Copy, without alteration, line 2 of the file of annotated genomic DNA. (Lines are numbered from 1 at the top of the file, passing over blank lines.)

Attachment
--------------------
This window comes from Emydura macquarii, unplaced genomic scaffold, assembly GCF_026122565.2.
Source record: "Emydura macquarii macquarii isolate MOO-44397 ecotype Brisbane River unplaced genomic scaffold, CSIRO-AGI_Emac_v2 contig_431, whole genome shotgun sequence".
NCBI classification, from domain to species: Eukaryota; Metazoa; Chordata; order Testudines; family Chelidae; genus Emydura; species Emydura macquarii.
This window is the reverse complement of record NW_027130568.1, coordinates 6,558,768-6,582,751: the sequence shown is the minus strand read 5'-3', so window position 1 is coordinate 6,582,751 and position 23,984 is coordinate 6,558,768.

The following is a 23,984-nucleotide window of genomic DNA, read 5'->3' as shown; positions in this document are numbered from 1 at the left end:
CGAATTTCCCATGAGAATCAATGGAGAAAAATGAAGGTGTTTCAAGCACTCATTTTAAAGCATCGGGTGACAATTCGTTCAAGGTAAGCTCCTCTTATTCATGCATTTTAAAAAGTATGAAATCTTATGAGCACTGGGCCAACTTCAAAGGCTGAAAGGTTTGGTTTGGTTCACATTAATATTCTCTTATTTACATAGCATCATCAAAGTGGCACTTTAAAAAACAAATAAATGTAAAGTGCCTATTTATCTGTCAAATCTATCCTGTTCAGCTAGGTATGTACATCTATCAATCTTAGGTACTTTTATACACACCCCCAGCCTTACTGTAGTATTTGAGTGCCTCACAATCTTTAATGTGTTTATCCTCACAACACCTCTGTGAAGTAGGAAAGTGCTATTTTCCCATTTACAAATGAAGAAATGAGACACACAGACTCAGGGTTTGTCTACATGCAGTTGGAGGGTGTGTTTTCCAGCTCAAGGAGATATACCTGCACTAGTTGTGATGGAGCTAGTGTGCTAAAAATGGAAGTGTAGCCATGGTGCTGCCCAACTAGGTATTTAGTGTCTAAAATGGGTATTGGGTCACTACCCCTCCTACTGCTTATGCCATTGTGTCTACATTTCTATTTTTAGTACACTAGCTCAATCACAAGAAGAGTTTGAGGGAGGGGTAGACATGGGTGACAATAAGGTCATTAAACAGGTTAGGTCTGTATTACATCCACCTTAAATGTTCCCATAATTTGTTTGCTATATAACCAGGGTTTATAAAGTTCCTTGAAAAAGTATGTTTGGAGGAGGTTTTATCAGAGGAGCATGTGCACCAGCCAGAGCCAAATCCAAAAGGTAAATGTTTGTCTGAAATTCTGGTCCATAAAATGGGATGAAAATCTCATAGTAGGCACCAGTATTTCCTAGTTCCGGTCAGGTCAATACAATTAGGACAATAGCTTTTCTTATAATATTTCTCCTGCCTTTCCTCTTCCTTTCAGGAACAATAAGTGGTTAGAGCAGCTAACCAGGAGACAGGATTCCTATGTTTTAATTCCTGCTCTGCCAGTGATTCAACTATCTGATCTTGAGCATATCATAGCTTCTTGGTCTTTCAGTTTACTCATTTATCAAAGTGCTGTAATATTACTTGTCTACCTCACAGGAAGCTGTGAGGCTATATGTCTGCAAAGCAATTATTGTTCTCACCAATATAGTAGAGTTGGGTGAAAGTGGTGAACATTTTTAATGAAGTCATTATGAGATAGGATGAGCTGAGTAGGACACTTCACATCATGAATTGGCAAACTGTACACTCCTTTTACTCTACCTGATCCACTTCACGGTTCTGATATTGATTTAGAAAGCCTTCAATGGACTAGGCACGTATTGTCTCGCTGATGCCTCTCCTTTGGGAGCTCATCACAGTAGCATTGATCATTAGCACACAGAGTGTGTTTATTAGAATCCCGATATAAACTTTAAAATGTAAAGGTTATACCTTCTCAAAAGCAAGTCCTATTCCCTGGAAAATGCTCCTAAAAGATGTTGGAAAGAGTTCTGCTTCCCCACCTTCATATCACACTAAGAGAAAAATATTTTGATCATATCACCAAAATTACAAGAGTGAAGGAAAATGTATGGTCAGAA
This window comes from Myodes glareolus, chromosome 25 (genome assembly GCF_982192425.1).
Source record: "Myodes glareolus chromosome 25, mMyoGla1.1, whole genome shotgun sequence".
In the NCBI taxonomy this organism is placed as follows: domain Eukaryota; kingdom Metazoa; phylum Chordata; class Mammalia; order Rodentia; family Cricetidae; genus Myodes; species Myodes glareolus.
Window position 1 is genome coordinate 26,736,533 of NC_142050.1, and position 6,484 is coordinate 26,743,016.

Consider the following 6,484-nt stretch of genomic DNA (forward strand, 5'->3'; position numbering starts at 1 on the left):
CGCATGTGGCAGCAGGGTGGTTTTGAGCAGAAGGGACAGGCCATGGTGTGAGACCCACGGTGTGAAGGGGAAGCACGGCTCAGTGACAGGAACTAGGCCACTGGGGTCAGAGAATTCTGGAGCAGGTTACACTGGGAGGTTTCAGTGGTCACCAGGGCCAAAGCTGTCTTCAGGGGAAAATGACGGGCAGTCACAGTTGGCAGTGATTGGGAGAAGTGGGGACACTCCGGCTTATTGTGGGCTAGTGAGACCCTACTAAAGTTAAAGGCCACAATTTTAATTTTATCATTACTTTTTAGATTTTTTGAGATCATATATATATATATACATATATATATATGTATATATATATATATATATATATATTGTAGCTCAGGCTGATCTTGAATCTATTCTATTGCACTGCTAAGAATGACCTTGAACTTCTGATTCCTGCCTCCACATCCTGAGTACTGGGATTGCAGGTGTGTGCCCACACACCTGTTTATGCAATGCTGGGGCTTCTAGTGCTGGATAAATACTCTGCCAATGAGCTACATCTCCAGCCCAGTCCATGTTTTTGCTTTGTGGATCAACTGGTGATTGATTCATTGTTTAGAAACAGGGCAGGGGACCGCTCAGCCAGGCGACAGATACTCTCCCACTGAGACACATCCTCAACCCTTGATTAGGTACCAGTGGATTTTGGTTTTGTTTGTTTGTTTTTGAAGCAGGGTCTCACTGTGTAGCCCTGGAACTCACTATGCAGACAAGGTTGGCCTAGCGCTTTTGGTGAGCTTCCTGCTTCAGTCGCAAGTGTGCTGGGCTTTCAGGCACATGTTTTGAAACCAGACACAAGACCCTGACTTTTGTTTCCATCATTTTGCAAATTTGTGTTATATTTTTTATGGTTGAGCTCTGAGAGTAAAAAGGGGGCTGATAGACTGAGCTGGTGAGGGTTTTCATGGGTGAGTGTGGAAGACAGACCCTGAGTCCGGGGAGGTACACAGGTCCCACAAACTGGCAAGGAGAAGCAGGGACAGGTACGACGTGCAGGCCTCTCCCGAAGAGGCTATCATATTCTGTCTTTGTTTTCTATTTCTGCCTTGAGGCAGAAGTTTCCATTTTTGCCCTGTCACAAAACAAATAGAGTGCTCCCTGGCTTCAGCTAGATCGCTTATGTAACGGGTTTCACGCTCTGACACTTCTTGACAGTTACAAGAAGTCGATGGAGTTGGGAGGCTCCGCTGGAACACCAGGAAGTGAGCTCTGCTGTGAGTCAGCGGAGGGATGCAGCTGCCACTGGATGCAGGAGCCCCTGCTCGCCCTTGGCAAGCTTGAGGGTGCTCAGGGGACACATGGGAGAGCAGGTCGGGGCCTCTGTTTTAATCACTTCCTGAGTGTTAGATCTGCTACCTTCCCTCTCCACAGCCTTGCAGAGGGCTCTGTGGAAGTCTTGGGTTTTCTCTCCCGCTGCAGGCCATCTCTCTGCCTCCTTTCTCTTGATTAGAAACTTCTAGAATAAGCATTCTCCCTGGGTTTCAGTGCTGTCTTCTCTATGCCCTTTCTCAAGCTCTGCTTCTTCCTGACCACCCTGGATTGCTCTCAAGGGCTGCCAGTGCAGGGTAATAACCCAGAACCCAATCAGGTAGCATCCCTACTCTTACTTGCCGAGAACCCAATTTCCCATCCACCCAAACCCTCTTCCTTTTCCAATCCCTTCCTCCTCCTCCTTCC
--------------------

Source record: "Emydura macquarii macquarii isolate MOO-44397 ecotype Brisbane River unplaced genomic scaffold, CSIRO-AGI_Emac_v2 contig_431, whole genome shotgun sequence".